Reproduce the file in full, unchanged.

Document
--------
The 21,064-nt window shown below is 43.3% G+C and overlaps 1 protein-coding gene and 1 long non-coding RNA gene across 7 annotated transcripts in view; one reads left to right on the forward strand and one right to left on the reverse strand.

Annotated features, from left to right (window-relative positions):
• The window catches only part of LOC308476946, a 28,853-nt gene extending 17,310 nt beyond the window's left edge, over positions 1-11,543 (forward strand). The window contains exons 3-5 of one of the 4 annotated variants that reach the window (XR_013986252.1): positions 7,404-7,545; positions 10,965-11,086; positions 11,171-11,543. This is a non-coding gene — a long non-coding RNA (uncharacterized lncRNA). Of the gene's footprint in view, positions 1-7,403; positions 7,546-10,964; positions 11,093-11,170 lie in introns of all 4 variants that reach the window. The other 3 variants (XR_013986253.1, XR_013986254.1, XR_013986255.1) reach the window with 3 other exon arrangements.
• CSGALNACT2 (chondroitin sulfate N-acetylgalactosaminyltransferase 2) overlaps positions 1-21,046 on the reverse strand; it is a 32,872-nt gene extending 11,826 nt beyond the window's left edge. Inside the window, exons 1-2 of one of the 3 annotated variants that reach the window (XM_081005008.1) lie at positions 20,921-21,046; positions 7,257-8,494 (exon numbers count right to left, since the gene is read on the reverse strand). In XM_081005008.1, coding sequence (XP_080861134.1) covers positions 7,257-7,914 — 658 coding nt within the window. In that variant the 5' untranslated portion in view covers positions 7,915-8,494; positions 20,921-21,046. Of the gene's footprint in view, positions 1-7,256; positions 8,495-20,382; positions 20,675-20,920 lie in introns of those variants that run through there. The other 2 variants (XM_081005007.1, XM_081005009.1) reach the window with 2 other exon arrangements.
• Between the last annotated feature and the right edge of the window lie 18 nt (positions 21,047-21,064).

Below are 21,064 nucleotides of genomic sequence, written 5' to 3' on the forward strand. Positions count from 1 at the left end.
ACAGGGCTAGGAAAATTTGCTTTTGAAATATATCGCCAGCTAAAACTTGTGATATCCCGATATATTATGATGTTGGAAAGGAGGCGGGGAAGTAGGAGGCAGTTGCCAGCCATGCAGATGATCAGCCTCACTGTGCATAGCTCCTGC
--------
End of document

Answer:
The 21,064-nt window shown below is 43.3% G+C and overlaps 1 protein-coding gene and 1 long non-coding RNA gene across 7 annotated transcripts in view; one reads left to right on the forward strand and one right to left on the reverse strand.

Annotated features, from left to right (window-relative positions):
• The window catches only part of LOC308476946, a 28,853-nt gene extending 17,310 nt beyond the window's left edge, over positions 1-11,543 (forward strand). The window contains exons 3-5 of one of the 4 annotated variants that reach the window (XR_013986252.1): positions 7,404-7,545; positions 10,965-11,086; positions 11,171-11,543. This is a non-coding gene — a long non-coding RNA (uncharacterized lncRNA). Of the gene's footprint in view, positions 1-7,403; positions 7,546-10,964; positions 11,093-11,170 lie in introns of all 4 variants that reach the window. The other 3 variants (XR_013986253.1, XR_013986254.1, XR_013986255.1) reach the window with 3 other exon arrangements.
• CSGALNACT2 (chondroitin sulfate N-acetylgalactosaminyltransferase 2) overlaps positions 1-21,046 on the reverse strand; it is a 32,872-nt gene extending 11,826 nt beyond the window's left edge. Inside the window, exons 1-2 of one of the 3 annotated variants that reach the window (XM_081005008.1) lie at positions 20,921-21,046; positions 7,257-8,494 (exon numbers count right to left, since the gene is read on the reverse strand). In XM_081005008.1, coding sequence (XP_080861134.1) covers positions 7,257-7,914 — 658 coding nt within the window. In that variant the 5' untranslated portion in view covers positions 7,915-8,494; positions 20,921-21,046. Of the gene's footprint in view, positions 1-7,256; positions 8,495-20,382; positions 20,675-20,920 lie in introns of those variants that run through there. The other 2 variants (XM_081005007.1, XM_081005009.1) reach the window with 2 other exon arrangements.
• Between the last annotated feature and the right edge of the window lie 18 nt (positions 21,047-21,064).

Below are 21,064 nucleotides of genomic sequence, written 5' to 3' on the forward strand. Positions count from 1 at the left end.
ACAGGGCTAGGAAAATTTGCTTTTGAAATATATCGCCAGCTAAAACTTGTGATATCCCGATATATTATGATGTTGGAAAGGAGGCGGGGAAGTAGGAGGCAGTTGCCAGCCATGCAGATGATCAGCCTCACTGTGCATAGCTCCTGC